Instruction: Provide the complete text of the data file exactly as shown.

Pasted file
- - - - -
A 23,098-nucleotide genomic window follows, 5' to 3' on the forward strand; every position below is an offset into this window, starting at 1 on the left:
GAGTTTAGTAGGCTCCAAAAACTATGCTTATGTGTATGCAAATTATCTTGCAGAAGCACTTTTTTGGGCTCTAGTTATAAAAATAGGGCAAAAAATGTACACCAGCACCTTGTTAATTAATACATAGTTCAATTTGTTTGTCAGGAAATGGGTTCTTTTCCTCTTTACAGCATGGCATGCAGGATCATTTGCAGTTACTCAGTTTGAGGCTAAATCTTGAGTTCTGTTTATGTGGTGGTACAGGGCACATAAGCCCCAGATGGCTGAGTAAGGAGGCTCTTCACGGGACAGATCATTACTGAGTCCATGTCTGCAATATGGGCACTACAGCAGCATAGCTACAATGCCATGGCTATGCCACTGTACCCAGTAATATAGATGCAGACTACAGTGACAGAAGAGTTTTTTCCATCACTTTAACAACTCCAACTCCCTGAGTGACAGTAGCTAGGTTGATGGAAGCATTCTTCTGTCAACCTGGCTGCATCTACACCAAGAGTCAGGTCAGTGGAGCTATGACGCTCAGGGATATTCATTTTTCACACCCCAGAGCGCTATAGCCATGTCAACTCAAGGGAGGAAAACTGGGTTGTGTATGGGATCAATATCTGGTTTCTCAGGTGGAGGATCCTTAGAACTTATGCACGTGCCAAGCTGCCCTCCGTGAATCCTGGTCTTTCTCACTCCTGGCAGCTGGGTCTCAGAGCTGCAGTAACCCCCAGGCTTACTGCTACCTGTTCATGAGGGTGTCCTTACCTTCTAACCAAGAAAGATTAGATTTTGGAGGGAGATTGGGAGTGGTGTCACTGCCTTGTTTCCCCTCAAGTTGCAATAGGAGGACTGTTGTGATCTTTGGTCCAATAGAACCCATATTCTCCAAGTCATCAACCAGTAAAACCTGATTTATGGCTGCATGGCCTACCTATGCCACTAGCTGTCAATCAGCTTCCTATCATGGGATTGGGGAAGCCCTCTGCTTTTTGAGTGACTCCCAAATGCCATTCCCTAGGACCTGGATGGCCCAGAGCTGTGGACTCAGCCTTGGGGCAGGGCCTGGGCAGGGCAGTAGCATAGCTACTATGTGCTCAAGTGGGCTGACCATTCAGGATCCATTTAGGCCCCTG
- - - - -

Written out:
A 23,098-nucleotide genomic window follows, 5' to 3' on the forward strand; every position below is an offset into this window, starting at 1 on the left:
GAGTTTAGTAGGCTCCAAAAACTATGCTTATGTGTATGCAAATTATCTTGCAGAAGCACTTTTTTGGGCTCTAGTTATAAAAATAGGGCAAAAAATGTACACCAGCACCTTGTTAATTAATACATAGTTCAATTTGTTTGTCAGGAAATGGGTTCTTTTCCTCTTTACAGCATGGCATGCAGGATCATTTGCAGTTACTCAGTTTGAGGCTAAATCTTGAGTTCTGTTTATGTGGTGGTACAGGGCACATAAGCCCCAGATGGCTGAGTAAGGAGGCTCTTCACGGGACAGATCATTACTGAGTCCATGTCTGCAATATGGGCACTACAGCAGCATAGCTACAATGCCATGGCTATGCCACTGTACCCAGTAATATAGATGCAGACTACAGTGACAGAAGAGTTTTTTCCATCACTTTAACAACTCCAACTCCCTGAGTGACAGTAGCTAGGTTGATGGAAGCATTCTTCTGTCAACCTGGCTGCATCTACACCAAGAGTCAGGTCAGTGGAGCTATGACGCTCAGGGATATTCATTTTTCACACCCCAGAGCGCTATAGCCATGTCAACTCAAGGGAGGAAAACTGGGTTGTGTATGGGATCAATATCTGGTTTCTCAGGTGGAGGATCCTTAGAACTTATGCACGTGCCAAGCTGCCCTCCGTGAATCCTGGTCTTTCTCACTCCTGGCAGCTGGGTCTCAGAGCTGCAGTAACCCCCAGGCTTACTGCTACCTGTTCATGAGGGTGTCCTTACCTTCTAACCAAGAAAGATTAGATTTTGGAGGGAGATTGGGAGTGGTGTCACTGCCTTGTTTCCCCTCAAGTTGCAATAGGAGGACTGTTGTGATCTTTGGTCCAATAGAACCCATATTCTCCAAGTCATCAACCAGTAAAACCTGATTTATGGCTGCATGGCCTACCTATGCCACTAGCTGTCAATCAGCTTCCTATCATGGGATTGGGGAAGCCCTCTGCTTTTTGAGTGACTCCCAAATGCCATTCCCTAGGACCTGGATGGCCCAGAGCTGTGGACTCAGCCTTGGGGCAGGGCCTGGGCAGGGCAGTAGCATAGCTACTATGTGCTCAAGTGGGCTGACCATTCAGGATCCATTTAGGCCCCTG